I've just been reading sbout the government-commissioned Bercow review of speech and language services which says improving communication skills is key to raising educational standards. The report suggests that all children should be assessed for speech problems at the start of primary and secondary school.
Up to half the children in some areas of England have significant problems, but many have to fight for support. Ministers accepted the points raised by the review and announced a £40m package for the training of early years staff and a further £12m will be spent on implementation and a plan would be published in the autumn, says the government's response.
Conservative MP John Bercow's review of services for children and young people with speech, language and communication needs suggests about 40,000 children, or 7%, are starting primary school in England each year with significant difficulties with speech and or language, but the rates are much higher in areas of social deprivation, with up to 50% having speech and language skills lower than expected for their age, the report says. Without the help they need these children will do worse at school, could develop emotional and behavioural problems and may descend into criminality, it argues. Mr Bercow said families faced a "postcode lottery" of provision and shortages of speech experts in most areas of the country. He said communication skills that were essential to life were not being prioritised in schools, especially in the early years. "This is severely hampering children's ability to develop the necessary life skills to participate in and contribute to society when they get older," he added. Experts argue, however, that with early intervention and the right support most communication problems can be overcome. Ministers accepted that more surveillance and monitoring of children's language skills were needed, but suggested extra training of early years staff would enable them to better pick up language problems.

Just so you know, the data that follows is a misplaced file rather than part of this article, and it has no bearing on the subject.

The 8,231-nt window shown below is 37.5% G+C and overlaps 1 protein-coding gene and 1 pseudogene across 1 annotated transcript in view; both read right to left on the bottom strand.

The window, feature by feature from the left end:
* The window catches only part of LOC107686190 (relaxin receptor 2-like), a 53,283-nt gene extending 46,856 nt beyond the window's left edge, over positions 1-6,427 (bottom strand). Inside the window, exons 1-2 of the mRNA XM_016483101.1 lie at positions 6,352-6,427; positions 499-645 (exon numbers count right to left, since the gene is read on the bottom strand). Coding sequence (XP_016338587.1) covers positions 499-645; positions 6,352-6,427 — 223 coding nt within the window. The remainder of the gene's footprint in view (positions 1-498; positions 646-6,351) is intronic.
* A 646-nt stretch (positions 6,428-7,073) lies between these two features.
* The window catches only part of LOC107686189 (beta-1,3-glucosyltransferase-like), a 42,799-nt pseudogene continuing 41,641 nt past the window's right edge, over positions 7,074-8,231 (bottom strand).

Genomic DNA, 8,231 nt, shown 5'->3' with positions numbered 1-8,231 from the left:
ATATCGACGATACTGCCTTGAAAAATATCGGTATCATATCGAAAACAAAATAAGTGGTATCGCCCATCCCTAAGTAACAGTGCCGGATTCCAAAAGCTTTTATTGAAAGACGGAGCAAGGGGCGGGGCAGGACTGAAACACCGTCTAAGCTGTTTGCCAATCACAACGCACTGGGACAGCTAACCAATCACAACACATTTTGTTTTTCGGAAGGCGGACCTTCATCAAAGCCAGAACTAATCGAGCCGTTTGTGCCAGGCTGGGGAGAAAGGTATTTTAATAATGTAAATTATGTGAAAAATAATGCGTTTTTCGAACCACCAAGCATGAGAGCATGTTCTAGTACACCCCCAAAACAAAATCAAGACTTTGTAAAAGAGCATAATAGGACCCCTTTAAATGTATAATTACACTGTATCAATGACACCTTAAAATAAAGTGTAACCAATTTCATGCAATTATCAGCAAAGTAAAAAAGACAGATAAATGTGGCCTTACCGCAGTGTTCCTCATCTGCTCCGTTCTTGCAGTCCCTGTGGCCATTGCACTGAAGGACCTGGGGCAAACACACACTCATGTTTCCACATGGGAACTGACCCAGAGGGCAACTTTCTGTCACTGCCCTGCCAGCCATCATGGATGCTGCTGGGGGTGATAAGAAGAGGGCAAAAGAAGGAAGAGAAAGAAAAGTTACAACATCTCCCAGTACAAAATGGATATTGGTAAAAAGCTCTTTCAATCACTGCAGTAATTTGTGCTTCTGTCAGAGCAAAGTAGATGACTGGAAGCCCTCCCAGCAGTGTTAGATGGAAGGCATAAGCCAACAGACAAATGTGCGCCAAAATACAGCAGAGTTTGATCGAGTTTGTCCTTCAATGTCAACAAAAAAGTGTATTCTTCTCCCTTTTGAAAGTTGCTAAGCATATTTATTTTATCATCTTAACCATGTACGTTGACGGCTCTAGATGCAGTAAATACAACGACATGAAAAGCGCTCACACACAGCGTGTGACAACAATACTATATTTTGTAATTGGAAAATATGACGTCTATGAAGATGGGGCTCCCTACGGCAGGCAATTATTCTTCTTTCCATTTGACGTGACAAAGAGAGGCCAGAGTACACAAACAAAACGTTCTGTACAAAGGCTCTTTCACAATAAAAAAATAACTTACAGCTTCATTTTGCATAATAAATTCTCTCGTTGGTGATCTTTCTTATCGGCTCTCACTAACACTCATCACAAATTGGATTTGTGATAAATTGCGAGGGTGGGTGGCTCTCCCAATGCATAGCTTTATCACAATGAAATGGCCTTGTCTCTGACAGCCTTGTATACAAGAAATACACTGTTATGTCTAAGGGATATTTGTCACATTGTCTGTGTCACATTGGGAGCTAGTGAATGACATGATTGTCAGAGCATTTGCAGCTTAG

The report also suggested that Sir Jim Rose should be asked to see how a speech and language focus could be put into primary schools as part of his review of the primary curriculum.
Children's secretary Ed Balls said it was clear that local services needed to improve and that he was convinced improvements could now be made.
The report also makes recommendations on how services best be provided. It finds that there is a lack of strategic planning and oversight of what is needed in many local areas, this should be better organised, so it suggests a named person should have the responsibility for commissioning communication provision in each local area. It also calls for a communication champion or tsar, charged with driving things forward, to be appointed and a communication council be established to develop over-arching policy and ensure the implementation of the review. There should be a significant national campaign on the issue building up to a national year of speech, language and communication.